How will I know?
While consultants bill by the hour, it’s not the consultant’s time for which you’re paying. However tempting it may be to keep track of the number of hours the consultant spends onsite, efforts to do so are misspent. That level of scrutiny should be applied to the work products the consultant is producing.
Measure results not hours.
Often called “deliverables” or “artifacts,” work products are the documents, workshops, reports, and activities that the consultant uses to deliver his or her services to your project. Work products should represent the consultant’s expertise and be tracked through a project or engagement schedule. The schedule will predict how long the project will last. The work products’ delivery will ensure the project stays on schedule.
When a deliverable, or work product, is due, the consultant should produce the work product, walk you through it, and help to put it into context. For example, if the work product is a Gap Analysis which is meant to analyze your current situation and compare it to your desired outcome, the document should be a thorough recounting of what the consultant has learned so far of your existing conditions. It should then explain the desired outcome as you’ve related it to him, and analyze the difference between the two.
The product is tangible proof of work.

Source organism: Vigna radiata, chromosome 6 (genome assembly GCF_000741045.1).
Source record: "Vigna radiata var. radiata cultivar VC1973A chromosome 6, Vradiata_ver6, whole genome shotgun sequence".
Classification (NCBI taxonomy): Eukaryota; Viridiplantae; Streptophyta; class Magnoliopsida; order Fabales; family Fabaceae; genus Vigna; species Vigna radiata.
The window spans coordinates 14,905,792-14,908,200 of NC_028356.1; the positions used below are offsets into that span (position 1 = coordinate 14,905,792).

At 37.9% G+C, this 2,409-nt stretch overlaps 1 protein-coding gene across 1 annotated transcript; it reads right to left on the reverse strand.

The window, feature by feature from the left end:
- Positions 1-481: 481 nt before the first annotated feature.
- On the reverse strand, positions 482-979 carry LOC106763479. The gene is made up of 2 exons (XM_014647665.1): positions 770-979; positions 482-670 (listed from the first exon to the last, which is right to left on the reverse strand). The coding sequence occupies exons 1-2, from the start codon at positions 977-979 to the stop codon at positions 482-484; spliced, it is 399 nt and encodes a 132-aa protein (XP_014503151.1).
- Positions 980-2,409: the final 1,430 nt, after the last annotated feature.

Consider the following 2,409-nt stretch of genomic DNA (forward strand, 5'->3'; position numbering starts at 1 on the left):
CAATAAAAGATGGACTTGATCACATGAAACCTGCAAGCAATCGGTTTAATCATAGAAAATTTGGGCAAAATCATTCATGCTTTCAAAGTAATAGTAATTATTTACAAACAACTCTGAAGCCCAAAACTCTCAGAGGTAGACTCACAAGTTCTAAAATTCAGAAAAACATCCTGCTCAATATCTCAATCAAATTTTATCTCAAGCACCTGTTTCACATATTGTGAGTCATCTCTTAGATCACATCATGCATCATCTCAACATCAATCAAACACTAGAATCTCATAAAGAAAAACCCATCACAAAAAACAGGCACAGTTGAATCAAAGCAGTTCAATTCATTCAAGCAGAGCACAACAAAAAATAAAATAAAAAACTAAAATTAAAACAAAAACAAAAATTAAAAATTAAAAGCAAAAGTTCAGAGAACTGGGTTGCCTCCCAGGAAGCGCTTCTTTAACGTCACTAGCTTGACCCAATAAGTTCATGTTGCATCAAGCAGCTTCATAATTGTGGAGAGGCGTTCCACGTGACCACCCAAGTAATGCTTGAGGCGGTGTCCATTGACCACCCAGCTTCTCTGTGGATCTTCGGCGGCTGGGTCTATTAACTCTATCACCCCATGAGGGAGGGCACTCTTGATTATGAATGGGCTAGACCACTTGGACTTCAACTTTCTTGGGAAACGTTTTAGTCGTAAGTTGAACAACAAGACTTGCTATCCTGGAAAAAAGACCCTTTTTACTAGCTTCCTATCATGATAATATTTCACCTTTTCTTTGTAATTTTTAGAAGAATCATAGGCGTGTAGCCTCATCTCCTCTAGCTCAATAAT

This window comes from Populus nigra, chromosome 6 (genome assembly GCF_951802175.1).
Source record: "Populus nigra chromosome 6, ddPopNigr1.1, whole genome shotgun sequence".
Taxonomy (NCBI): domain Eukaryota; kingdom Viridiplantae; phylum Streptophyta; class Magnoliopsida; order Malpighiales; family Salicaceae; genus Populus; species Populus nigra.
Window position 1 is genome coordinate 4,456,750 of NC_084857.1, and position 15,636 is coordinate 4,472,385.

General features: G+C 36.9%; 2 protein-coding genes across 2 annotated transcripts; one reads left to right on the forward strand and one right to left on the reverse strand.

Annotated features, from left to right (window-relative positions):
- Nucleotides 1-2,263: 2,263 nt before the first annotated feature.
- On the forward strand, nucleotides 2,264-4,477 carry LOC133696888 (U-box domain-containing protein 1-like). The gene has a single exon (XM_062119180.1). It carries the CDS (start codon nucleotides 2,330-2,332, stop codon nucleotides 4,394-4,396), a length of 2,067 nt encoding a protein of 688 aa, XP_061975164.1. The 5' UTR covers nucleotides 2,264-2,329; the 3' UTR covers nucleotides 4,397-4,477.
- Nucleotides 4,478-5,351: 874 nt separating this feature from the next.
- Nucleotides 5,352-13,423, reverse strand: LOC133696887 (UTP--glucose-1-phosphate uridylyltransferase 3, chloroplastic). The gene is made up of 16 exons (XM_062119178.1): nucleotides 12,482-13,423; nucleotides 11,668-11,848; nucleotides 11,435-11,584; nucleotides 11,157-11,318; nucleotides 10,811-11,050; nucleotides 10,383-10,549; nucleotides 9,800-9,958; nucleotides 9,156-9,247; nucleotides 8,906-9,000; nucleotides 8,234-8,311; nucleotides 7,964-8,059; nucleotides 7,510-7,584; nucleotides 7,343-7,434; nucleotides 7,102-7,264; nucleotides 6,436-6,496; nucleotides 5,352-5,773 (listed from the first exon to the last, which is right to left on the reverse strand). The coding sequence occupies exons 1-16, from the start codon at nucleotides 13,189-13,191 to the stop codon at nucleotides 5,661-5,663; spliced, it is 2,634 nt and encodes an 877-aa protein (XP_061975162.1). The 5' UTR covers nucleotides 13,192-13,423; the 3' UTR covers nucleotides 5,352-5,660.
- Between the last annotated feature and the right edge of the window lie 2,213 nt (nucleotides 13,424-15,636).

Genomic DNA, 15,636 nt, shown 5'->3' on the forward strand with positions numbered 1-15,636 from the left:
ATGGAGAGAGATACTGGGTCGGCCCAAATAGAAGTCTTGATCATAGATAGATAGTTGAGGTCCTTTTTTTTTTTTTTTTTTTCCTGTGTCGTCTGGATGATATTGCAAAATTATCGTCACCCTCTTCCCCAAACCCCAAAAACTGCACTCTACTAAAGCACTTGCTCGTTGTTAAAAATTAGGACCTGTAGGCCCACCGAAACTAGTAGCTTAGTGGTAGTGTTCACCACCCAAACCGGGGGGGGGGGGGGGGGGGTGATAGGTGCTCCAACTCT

When the deliverable is submitted, review it carefully to be sure it meets the objectives it claims to meet. Then, ask the consultant to explain, given this output, how the project is going to progress. Each deliverable should be affecting, or changing, the project in some way. If it is not moving you closer to your goal, that outcome for which the consultant was hired, then the deliverable is superfluous.
So, how do you know the consultant is working if he’s not on site and a deliverable is not yet due?
Consultants should be responsive, available, and delivering results.
If your consultant responds to your communications (emails, texts) within the agreed-upon response time and answers your inquiries honestly and thoroughly, then your consultant is working.
If the consultant is available for meetings, calls, or site visits with little notice or with acceptable regularity, then your consultant is working.
If she is listening attentively and contributing to the conversation in a way that helps you get a broader or deeper view of the issue, then she is working.
If your consultant is executing the project plan you agreed on, delivering work products, and affecting your organization in the positive way she promised she would, then she is working.
Hours are not work. They’re just time.
Results only come from real work and real work is responsiveness, availability, and engagement with you and your team. How will you know your consultant is working? She’ll be making a difference in your organization.